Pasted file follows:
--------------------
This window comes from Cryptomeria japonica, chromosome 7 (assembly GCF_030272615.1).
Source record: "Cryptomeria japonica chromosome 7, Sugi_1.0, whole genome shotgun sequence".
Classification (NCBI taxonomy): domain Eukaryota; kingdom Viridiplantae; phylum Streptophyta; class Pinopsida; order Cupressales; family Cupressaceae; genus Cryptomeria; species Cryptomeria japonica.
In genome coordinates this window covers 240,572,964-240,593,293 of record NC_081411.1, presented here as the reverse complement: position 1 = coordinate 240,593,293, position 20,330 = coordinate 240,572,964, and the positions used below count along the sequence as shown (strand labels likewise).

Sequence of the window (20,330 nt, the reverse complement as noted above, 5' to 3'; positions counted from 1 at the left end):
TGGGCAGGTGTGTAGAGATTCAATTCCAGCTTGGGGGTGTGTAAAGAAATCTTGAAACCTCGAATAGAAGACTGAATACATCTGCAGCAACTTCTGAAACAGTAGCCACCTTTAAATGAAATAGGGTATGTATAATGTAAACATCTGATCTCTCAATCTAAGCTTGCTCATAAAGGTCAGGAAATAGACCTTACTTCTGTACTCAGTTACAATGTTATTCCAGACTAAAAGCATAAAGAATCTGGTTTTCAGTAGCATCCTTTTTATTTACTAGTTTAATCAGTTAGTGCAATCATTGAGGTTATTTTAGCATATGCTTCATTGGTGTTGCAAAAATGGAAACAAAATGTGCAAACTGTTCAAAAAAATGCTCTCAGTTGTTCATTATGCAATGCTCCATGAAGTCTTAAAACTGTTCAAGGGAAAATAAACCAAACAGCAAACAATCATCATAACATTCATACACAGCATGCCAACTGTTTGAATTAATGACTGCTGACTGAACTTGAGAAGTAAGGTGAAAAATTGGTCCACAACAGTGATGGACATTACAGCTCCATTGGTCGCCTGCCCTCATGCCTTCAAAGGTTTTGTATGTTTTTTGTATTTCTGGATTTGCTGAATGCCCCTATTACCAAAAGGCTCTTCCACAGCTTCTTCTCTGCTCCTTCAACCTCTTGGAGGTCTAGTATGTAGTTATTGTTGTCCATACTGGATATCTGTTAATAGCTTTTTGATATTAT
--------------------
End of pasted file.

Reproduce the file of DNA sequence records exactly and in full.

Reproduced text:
This window comes from Cryptomeria japonica, chromosome 7 (assembly GCF_030272615.1).
Source record: "Cryptomeria japonica chromosome 7, Sugi_1.0, whole genome shotgun sequence".
Classification (NCBI taxonomy): domain Eukaryota; kingdom Viridiplantae; phylum Streptophyta; class Pinopsida; order Cupressales; family Cupressaceae; genus Cryptomeria; species Cryptomeria japonica.
In genome coordinates this window covers 240,572,964-240,593,293 of record NC_081411.1, presented here as the reverse complement: position 1 = coordinate 240,593,293, position 20,330 = coordinate 240,572,964, and the positions used below count along the sequence as shown (strand labels likewise).

Sequence of the window (20,330 nt, the reverse complement as noted above, 5' to 3'; positions counted from 1 at the left end):
TGGGCAGGTGTGTAGAGATTCAATTCCAGCTTGGGGGTGTGTAAAGAAATCTTGAAACCTCGAATAGAAGACTGAATACATCTGCAGCAACTTCTGAAACAGTAGCCACCTTTAAATGAAATAGGGTATGTATAATGTAAACATCTGATCTCTCAATCTAAGCTTGCTCATAAAGGTCAGGAAATAGACCTTACTTCTGTACTCAGTTACAATGTTATTCCAGACTAAAAGCATAAAGAATCTGGTTTTCAGTAGCATCCTTTTTATTTACTAGTTTAATCAGTTAGTGCAATCATTGAGGTTATTTTAGCATATGCTTCATTGGTGTTGCAAAAATGGAAACAAAATGTGCAAACTGTTCAAAAAAATGCTCTCAGTTGTTCATTATGCAATGCTCCATGAAGTCTTAAAACTGTTCAAGGGAAAATAAACCAAACAGCAAACAATCATCATAACATTCATACACAGCATGCCAACTGTTTGAATTAATGACTGCTGACTGAACTTGAGAAGTAAGGTGAAAAATTGGTCCACAACAGTGATGGACATTACAGCTCCATTGGTCGCCTGCCCTCATGCCTTCAAAGGTTTTGTATGTTTTTTGTATTTCTGGATTTGCTGAATGCCCCTATTACCAAAAGGCTCTTCCACAGCTTCTTCTCTGCTCCTTCAACCTCTTGGAGGTCTAGTATGTAGTTATTGTTGTCCATACTGGATATCTGTTAATAGCTTTTTGATATTAT